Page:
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Appellant's Case Page 16

Appellant's Case



    On the above averments their Lordships of the Second Division of the Court of Session (Lord Hunter dissenting) have held, reversing the judgment of the Lord Ordinary, that the Appellant has failed to state a relevant case, and have accordingly dismissed the action.

Mullen v. Barr & Co., Ltd., 1929 S.C. 461

Parry v. Smith, 1879 4 C.P.D. 325

Langridge v. Levy, 1837 2 M. & W. 519; 4 M. & W. 337
    In reaching this conclusion their Lordships, adhering to the opinions which they expressed in a previous case, which on the question of relevancy was indistinguishable from the present, proceeded on the general principle that a third party may not found upon the breach of a contract to which he is not a party, and that in the circumstances there is no relevant averment of liability ex delicto. Admittedly exceptions are found where the things sold by a manufacturer are per se dangerous, and also where a fraudulent misrepresentation as to the character of the article has been made by the manufacturer.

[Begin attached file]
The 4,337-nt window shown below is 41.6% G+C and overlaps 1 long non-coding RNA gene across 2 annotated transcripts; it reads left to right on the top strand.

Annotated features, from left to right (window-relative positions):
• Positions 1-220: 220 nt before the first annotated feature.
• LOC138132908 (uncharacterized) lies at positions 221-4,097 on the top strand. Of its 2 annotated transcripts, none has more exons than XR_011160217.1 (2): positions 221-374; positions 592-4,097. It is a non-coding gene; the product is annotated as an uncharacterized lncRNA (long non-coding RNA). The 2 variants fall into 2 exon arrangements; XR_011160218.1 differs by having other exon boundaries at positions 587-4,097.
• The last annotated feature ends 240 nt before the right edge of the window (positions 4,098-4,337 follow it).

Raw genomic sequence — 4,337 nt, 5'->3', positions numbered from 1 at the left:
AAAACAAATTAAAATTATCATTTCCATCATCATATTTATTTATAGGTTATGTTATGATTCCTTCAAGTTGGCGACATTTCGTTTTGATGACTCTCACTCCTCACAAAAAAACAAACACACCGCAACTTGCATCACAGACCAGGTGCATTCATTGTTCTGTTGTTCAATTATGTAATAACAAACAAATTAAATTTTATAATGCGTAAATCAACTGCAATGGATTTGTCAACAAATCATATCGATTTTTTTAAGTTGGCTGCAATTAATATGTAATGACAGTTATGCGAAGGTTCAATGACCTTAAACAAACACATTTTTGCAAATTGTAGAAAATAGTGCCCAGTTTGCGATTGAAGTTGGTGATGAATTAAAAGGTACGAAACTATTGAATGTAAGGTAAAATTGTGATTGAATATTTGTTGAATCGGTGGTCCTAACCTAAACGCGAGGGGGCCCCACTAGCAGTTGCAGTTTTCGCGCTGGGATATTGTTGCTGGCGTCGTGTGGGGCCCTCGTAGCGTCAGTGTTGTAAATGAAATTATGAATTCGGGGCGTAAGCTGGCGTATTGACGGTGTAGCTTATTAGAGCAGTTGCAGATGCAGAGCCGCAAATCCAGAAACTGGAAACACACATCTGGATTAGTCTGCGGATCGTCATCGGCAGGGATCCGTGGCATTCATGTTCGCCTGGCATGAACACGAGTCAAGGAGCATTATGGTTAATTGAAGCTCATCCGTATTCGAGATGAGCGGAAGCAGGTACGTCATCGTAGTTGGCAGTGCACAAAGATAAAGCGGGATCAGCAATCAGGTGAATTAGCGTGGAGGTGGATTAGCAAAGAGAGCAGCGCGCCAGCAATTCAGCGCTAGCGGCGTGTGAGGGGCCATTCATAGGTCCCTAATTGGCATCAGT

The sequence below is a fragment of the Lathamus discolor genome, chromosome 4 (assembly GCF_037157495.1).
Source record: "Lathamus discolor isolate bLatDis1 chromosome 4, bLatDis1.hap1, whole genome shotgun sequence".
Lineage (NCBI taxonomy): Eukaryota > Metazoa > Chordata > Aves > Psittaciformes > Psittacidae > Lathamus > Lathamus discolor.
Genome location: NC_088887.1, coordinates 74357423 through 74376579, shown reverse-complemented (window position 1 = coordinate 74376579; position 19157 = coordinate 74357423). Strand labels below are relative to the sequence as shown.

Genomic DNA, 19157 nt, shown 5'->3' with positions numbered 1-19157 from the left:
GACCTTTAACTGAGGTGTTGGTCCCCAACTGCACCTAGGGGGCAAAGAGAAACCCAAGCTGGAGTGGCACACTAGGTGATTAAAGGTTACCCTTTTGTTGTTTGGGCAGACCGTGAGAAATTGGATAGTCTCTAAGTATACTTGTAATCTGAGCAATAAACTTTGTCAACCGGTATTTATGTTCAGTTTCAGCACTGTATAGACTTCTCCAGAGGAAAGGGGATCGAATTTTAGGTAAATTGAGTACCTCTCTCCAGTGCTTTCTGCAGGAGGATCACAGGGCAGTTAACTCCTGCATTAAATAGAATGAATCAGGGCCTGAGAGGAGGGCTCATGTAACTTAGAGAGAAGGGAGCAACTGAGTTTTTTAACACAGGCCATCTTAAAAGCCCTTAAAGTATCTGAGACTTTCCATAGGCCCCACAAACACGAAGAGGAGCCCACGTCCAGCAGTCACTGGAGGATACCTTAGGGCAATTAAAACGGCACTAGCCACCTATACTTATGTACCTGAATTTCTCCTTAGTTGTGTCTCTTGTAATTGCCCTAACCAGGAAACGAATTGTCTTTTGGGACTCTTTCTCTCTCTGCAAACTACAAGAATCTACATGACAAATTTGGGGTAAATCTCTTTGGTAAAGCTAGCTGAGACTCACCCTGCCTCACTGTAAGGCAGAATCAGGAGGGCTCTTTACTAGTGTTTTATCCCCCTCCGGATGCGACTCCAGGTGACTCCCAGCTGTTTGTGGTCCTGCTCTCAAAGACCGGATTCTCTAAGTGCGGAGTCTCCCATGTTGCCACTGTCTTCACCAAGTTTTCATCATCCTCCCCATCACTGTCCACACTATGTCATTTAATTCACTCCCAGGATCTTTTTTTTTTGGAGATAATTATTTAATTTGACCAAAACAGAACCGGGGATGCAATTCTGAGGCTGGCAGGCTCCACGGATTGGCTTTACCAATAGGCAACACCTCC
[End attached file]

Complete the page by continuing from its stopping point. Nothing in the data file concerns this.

George v. Skivington, 1869 L.R. 5 Ex. 1

Thomas v. Winchester, 1852 57 Amer. Dec. 455

Heaven v. Pender, 1883 11 Q.B.D. 503

Dominion Natural Gas Co. v. Collins, 1909 A.C. 640
The Appellant humbly maintains that the duty owed by a manufacturer to members of the public who purchase his goods through a retailer is not capable of so strict a limitation. She contends that where anyone performs an operation, such as the manufacture of an article, a relationship of duty independent of contract may in certain circumstance arise, the extent of such duty in every case depending on the particular circumstances of the case.
  She maintains that in the present case the Respondent owed her a duty to take reasonable care that ginger-beer which he manufactured, bottled, labelled and sealed, and invited her to buy, did not contain substances likely to cause her injury. The argument for the existence of such a duty is strengthened by the fact that the Respondent so regulated his business that his products were put on the market under conditions which made it impossible for the retailer to interfere in any way with the contents of his bottles, or for the retailer or purchaser to examine their contents. The fact that the article sold was intended for human consumption, and was therefore capable

Appellant's Case Page 16

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